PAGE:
Sunday, November 11, 2007

Waste Management


Waste segregation at source yet to catch on

The Coimbatore Corporation is racing against time to implement a solid waste management scheme. But segregation of waste at source (the point of generation such as homes, shops, hospitals, hotels and offices) is yet to gain ground.

While the public are not receptive to the need to store biodegradable and non-biodegradable waste in separate bins, a section of the workers too are equally at fault.There are areas where the residents comply with pollution control norms and keep biodegradable waste in green bins and the non-biodegradable in red ones. But, when they hand these over to the conservancy workers, the entire garbage is dumped into one container.

A source in the Corporation says it is in the process of evolving into one that will eliminate problems in segregation. He points out that at present segregated waste collected from the doorstep is mixed in the truck that carries it to the compost yard.

The fringes of the city also witness a similar problem. Here too workers remove segregated waste, but mix them in the bins on the pushcart. Residents suffer a verbal assault from workers, including self-help group members, when the mixing of garbage is objected to. Argument with the workers reveals that many of them had not been sensitised adequately on the need for segregation. The Corporation source says the ban on bullock carts has turned garbage collection in narrow lanes difficult. There are not enough workers to take pushcarts to these areas. That leaves the conservancy staff covering many areas with the only choice of mixing the garbage.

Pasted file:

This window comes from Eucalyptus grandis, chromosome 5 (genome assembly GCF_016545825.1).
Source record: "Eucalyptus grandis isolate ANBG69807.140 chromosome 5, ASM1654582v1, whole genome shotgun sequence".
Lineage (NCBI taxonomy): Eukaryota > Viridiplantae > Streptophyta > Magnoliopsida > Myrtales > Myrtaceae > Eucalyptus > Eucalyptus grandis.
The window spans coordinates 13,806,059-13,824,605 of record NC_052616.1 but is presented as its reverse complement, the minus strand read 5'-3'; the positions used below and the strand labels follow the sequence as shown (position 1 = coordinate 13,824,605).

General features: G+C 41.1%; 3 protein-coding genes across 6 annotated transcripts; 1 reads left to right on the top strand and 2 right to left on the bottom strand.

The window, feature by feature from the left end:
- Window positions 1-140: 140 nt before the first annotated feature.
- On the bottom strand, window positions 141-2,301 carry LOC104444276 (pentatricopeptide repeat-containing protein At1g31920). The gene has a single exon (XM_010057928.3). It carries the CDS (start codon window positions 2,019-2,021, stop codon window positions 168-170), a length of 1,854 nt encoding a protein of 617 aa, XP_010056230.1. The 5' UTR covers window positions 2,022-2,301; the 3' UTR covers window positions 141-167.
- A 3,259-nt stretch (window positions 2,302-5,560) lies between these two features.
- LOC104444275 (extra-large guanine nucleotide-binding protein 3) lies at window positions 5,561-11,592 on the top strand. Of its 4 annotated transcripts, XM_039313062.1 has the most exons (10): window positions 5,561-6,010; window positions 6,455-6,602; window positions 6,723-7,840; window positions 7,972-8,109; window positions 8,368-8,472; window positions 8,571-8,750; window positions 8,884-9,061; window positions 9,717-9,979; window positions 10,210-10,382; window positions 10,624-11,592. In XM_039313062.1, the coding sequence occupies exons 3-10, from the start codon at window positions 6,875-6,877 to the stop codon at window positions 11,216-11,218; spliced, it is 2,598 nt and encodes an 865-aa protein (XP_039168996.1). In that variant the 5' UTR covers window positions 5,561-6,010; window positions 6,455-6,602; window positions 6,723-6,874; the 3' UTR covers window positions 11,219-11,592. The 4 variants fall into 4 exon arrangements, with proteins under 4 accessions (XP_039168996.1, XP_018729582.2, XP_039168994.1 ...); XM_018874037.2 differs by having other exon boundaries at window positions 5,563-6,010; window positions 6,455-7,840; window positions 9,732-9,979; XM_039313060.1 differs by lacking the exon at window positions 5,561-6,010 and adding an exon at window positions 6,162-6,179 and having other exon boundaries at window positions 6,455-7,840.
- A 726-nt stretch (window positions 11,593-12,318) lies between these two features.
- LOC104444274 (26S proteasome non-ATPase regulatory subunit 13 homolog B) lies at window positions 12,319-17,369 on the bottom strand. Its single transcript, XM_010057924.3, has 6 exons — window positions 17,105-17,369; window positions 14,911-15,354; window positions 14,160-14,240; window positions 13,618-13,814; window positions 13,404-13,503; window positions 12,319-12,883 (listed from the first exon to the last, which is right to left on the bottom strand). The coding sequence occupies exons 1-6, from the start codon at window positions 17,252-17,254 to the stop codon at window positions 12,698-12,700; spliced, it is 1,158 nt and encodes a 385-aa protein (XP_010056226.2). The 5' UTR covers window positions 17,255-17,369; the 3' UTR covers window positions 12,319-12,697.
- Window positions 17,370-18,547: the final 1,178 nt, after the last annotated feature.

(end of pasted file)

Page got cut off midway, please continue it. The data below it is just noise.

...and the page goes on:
A sanitary inspector of the Corporation laments the lack of cooperation from the public. Segregation can be sustained only if a proper disposal system is established - either waste to manure or to power. A mechanical segregator and loader is being tried out in Ward 22. It has separate containers for both types of waste. Placed on small platforms, the waste is automatically loaded into the respective bins. The Corporation plans to buy more such equipment. If people adopt segregation, there is no need for sanitary workers, he says.

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